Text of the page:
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Conjugate Transpose for a vector 
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#1
Sep2209, 10:45 PM

PF Gold
P: 472

In particle physics, we commonly have the gamma matrices, whose conjugate transpose is the raised or lowered index. Does the same rule apply to ANY indexed quantity? What about to scalar/vectors like momentum.
Is the conjugate of momentum: [tex] \left(q_\mu\right)^\dagger = q^\mu [/tex] The reason I ask is I am trying to compute: [tex] \left(\sigma_{\mu\nu} q^\nu \right)^\dagger= [/tex] I get: [tex] \left(\sigma_{\mu\nu}\right)^\dagger =\sigma^{\nu \mu} [/tex] but, since the q is a "scalar" quantity when summed over, it doesn't change any signs under the adjoint, correct? 


#2
Sep2309, 02:41 AM

Sci Advisor
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P: 4,300

In general, it is not true that
[tex] \left(q_\mu\right)^\dagger = q^\mu [/tex] for arbitrary q. Operators for which this is true are called Hermitian. In quantum mechanics, all observables are Hermitian (position, momentum and energy being some of them). 


#3
Sep2309, 09:55 AM

PF Gold
P: 472

Yeah, I think I figured that out as I finish writing the question, but I guess you can't delete posts in homework help after they've been edited? So I let it stay.
So this means while I'm calculating a decay amplitude of a process I NEED to keep track of the indices on all my q's. BUT if I have an operator/hamiltonian, say, what I have above: [tex]\sigma_{\mu\nu} q^\nu[/tex] this will end up being a vector (gammas) after contraction, correct? But the conjugate process, [tex] q^\mu \sigma^{\mu \nu}[/tex] doesn't contract. I mean, sure, the sums are still implied, but it doesn't leave me with an invariant, or an operator that transforms the same way as the original, right? 


#4
Sep2309, 10:31 AM

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Conjugate Transpose for a vector
I don't think
[tex] q^\mu \sigma^{\mu \nu} [/tex] is a valid expression. You mightmean [tex] q_\mu \sigma^{\mu \nu} [/tex] but that will transform like a vector (only one with the index upstairs). 


#5
Sep2309, 02:14 PM

PF Gold
P: 472

thats what I think, but following my notation:
[tex]\left(\sigma_{\mu\nu} q^\nu\right)^\dagger[/tex] = [tex]\left(q^\nu\right)^\dagger \left(\sigma_{\mu\nu}\right)^\dagger[/tex] = [tex]q^\nu \left(\sigma_{\mu\nu}\right)^\dagger[/tex] [tex]\left(\sigma_{\mu\nu}\right)^\dagger = \frac{i}{2} \left[\gamma_\mu , \gamma_\nu \right]^\dagger = \frac{i}{2}\left( \left(\gamma_\mu \gamma_\nu \right)^\dagger  \left(\gamma_\nu \gamma_\mu \right)^\dagger\right) = \frac{i}{2}\left( \gamma_\nu^\dagger \gamma_\mu^\dagger  \gamma_\mu^\dagger \gamma_\nu^\dagger \right) [/tex] with [tex]\gamma_\mu^\dagger = \gamma^\mu [/tex] right? so [tex]=\frac{i}{2}\left( \gamma^\nu \gamma^\mu  \gamma^\mu \gamma^\nu \right) =\frac{i}{2}\left( \gamma^\mu \gamma^\nu  \gamma^\nu \gamma^\mu \right) = \sigma^{\mu \nu} [/tex] Therefor [tex]\left(\sigma_{\mu\nu} q^\nu\right)^\dagger = q^\nu \sigma^{\mu \nu} [/tex] Am I doing one of these wrong?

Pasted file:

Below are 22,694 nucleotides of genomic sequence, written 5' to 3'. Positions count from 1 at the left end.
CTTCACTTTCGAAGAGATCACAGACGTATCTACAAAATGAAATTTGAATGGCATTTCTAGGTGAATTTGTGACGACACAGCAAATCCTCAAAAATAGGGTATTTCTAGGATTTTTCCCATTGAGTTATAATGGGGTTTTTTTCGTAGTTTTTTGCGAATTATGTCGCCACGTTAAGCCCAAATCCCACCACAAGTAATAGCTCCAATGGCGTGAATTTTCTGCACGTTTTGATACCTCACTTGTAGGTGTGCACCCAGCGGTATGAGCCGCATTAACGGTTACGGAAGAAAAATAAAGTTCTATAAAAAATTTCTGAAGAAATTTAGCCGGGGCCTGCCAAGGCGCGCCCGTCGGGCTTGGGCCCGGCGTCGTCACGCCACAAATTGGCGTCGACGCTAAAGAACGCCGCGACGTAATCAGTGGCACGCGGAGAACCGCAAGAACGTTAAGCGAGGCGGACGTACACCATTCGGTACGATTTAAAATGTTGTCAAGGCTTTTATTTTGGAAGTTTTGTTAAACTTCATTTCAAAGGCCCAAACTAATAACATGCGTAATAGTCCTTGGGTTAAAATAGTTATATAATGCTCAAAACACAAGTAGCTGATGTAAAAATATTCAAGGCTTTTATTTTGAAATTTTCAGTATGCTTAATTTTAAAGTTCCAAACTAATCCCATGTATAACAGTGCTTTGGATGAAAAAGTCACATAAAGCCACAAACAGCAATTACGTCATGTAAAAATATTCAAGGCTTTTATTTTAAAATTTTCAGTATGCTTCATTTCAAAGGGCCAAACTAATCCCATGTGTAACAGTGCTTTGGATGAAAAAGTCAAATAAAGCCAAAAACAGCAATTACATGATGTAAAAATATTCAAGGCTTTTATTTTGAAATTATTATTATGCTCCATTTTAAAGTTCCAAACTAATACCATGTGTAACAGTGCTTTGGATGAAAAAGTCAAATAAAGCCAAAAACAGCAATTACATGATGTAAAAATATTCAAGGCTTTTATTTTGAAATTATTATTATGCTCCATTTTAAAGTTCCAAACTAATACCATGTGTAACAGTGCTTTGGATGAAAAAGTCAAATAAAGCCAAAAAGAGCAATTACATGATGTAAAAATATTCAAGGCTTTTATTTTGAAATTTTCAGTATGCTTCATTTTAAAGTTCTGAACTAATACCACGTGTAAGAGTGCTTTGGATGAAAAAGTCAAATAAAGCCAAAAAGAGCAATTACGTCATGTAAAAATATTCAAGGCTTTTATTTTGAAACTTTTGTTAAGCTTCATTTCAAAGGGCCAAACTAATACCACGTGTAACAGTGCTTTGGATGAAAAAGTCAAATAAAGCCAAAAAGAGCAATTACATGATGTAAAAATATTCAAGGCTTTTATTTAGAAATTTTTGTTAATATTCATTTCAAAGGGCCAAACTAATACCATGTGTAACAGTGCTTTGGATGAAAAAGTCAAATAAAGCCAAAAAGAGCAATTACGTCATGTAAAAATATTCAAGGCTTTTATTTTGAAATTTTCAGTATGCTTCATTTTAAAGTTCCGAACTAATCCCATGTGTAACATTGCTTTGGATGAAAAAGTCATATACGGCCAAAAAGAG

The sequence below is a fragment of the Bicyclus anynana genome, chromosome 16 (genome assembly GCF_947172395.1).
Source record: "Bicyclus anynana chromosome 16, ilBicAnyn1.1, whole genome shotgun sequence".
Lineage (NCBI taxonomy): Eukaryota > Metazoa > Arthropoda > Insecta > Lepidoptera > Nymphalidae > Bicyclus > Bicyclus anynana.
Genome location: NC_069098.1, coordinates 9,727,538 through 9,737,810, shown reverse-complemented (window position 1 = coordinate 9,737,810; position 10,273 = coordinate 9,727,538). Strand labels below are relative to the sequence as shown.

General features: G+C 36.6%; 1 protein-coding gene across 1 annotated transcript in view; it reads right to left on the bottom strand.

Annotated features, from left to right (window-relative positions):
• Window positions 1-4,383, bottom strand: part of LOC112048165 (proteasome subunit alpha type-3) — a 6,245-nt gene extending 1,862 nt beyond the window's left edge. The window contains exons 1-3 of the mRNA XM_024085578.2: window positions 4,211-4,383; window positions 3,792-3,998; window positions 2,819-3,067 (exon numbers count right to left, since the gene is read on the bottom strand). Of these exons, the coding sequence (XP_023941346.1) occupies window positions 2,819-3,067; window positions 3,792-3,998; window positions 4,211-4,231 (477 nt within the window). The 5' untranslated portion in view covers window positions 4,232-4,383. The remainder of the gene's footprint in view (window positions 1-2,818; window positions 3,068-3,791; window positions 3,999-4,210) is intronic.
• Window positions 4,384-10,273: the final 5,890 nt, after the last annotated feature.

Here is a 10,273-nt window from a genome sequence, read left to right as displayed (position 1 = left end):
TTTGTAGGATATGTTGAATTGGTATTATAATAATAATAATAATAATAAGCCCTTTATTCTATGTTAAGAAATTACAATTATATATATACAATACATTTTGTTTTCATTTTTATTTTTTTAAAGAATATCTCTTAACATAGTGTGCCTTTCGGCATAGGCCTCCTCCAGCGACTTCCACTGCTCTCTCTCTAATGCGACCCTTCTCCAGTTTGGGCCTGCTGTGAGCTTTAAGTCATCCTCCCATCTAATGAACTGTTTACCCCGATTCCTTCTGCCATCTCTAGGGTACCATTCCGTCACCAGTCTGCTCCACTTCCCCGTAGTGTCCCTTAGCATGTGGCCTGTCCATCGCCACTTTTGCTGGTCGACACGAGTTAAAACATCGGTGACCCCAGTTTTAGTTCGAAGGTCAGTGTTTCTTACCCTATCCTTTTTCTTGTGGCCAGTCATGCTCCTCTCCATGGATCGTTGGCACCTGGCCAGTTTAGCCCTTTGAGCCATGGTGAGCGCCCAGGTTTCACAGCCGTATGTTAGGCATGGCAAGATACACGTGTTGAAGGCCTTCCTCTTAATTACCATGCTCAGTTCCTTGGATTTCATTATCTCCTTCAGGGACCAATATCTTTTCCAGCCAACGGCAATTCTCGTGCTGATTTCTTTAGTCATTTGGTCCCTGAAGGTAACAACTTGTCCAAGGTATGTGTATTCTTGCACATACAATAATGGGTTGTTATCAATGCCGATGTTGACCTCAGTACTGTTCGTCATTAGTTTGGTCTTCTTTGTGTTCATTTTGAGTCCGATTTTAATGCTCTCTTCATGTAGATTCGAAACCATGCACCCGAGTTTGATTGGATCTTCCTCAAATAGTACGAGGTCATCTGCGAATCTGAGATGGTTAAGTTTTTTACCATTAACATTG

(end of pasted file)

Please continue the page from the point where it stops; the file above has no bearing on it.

#6
Sep2409, 05:31 PM

HW Helper
P: 2,327

[tex] A\gamma^{\mu\dagger}A=\gamma^{\mu} [/tex] (where, for me [itex]A[/itex] usually means [itex]\gamma^{0}[/itex])? 


#7
Sep2409, 05:37 PM

HW Helper
P: 2,327

^{1} See, for example, J. J. Sakurai, Advanced Quantum Mechanics, AddisonWesley (1967) [ISBN 0201067102]. 


#8
Sep2409, 05:38 PM

PF Gold
P: 472

If you're in the dirac basis, http://en.wikipedia.org/wiki/Gamma_matrices,
and you're metric is {1,1,1,1} diagonal (for calculating this cross section), then isn't it true that [tex] \gamma^0^\dagger = \gamma_0 = \gamma^0 [/tex] [tex] \gamma^1^\dagger = \gamma^1 = \gamma_1 [/tex] [tex] \gamma^2^\dagger = \gamma^2 = \gamma_2 [/tex] [tex] \gamma^3^\dagger = \gamma^3 = \gamma_3 [/tex] Ahh, so you're saying, I have to choose a basis first. Well, can't I just choose the dirac basis and stick with it? Or should/ MUST I leave it completely general. I mean, I'm using dirac spinors for my wavefunctions. 


#9
Sep2409, 05:41 PM

PF Gold
P: 472

Using obviously [tex]\gamma_\mu = g_{\mu \nu} \gamma^\nu [/tex]



#10
Sep2409, 05:50 PM

HW Helper
P: 2,327

[tex] \gamma^{\mu\dagger}=\gamma^{0}\gamma^{\mu}\gamma^{0} [/tex] and not worry about the raising and lowering with the Hermitian conjugate (for Lorentz tensor indices anyway). However, this does provide some kind of uniformity to the peculiar raising and lowering of spinor and flavor indices that one encounters in SUSY. I just never realized that I should also be raising and lowering a Lorentz tensor index under Hermitian conjugation. 


#11
Sep2409, 05:59 PM

HW Helper
P: 2,327

[tex]\gamma^{\mu\dagger} = g_{\mu \nu} \gamma^\nu [/tex] so that the Hermitian conjugate acts on the gamma matrices in the same way that the metric tensor does. Then, I think that this is just a special property of the gamma matrices (and even perhaps a special subset of representations), and you should not extend this to general Lorentzvectorvalued objects. For instance, if [itex]q^\mu[/itex] is a Hermitian Lorentzvectoroperator, then your rule would suggest that [tex]q^\mu = g_{\mu \nu} q^\nu [/tex] which would only be true in certain frames (i.e. the rest frame of q using your metric signature). 


#12
Sep2409, 11:26 PM

PF Gold
P: 472

No, i wasn't trying to generalize, just talking about gamma matrices and actually doing the matrix math you see, in the dirac basis at least, that it is true, for a {1,1,1,1} metric.
But, like was said earlier, i just ended up using the [tex]\gamma_0 \gamma_\mu^\dagger \gamma_0 = \gamma_\mu [/tex] Now I get to simplify 256 combinations of gamma matrices.... 


#13
Sep2509, 10:28 PM

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#14
Sep2609, 12:01 PM

PF Gold
P: 472

No, but I heard about FeynCalc for mathematica which I was informed should do it.



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